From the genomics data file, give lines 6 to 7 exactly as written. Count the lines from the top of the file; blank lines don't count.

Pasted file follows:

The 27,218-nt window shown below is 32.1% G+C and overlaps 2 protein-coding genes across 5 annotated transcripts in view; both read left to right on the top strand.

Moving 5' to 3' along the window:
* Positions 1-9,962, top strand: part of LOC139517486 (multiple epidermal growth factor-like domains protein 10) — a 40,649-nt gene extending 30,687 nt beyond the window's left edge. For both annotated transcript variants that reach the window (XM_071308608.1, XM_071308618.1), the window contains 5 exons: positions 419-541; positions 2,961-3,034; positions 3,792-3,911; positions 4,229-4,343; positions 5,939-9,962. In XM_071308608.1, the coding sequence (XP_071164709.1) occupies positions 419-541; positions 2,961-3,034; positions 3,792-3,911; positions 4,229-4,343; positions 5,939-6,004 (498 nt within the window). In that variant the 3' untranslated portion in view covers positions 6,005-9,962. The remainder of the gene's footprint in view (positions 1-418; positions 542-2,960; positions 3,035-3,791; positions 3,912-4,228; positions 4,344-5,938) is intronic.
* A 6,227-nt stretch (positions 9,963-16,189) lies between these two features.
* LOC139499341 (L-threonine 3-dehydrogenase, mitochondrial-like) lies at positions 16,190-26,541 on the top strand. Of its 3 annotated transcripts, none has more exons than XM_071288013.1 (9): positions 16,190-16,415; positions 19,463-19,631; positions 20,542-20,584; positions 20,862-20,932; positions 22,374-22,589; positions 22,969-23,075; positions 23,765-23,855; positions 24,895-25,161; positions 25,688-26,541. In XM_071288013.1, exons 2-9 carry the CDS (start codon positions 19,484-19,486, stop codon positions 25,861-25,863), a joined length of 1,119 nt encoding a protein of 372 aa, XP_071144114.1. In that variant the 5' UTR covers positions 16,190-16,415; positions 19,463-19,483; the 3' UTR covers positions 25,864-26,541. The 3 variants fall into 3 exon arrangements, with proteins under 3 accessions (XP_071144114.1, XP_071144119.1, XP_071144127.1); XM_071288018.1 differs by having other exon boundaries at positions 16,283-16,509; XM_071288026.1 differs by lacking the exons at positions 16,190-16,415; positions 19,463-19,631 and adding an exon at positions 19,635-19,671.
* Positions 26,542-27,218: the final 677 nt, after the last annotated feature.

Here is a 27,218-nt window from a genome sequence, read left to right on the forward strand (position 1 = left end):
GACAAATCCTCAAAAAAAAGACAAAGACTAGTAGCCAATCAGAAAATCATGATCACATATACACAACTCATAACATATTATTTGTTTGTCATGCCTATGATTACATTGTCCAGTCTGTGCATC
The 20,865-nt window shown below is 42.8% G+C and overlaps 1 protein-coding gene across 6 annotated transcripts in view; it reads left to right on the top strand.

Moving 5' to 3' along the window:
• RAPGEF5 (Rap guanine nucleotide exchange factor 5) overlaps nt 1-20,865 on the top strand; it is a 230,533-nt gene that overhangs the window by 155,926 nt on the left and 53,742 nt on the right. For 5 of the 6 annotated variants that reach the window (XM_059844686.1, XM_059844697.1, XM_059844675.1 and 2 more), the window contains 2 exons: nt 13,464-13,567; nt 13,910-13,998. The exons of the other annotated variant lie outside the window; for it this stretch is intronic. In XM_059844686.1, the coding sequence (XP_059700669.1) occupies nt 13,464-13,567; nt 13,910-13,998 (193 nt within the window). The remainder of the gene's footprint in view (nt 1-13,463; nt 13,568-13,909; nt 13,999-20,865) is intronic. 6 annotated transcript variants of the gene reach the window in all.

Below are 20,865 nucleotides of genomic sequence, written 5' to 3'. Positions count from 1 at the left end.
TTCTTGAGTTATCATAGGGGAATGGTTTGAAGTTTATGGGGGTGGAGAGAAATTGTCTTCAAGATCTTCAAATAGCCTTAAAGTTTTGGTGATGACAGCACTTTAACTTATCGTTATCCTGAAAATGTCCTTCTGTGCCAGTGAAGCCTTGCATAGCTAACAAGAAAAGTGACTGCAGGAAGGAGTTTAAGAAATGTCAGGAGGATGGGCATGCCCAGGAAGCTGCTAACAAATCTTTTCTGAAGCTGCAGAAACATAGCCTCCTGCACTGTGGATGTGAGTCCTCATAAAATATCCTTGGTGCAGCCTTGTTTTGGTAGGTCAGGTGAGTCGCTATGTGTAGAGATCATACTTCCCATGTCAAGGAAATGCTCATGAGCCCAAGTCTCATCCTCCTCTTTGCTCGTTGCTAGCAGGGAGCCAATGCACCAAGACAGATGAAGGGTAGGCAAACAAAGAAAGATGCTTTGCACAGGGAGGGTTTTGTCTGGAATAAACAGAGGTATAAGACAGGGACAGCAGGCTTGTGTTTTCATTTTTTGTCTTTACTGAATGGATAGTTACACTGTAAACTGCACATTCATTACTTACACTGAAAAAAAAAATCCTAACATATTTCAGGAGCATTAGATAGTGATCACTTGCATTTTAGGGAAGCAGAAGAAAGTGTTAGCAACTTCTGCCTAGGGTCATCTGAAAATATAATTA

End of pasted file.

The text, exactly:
* Positions 26,542-27,218: the final 677 nt, after the last annotated feature.

Here is a 27,218-nt window from a genome sequence, read left to right on the forward strand (position 1 = left end):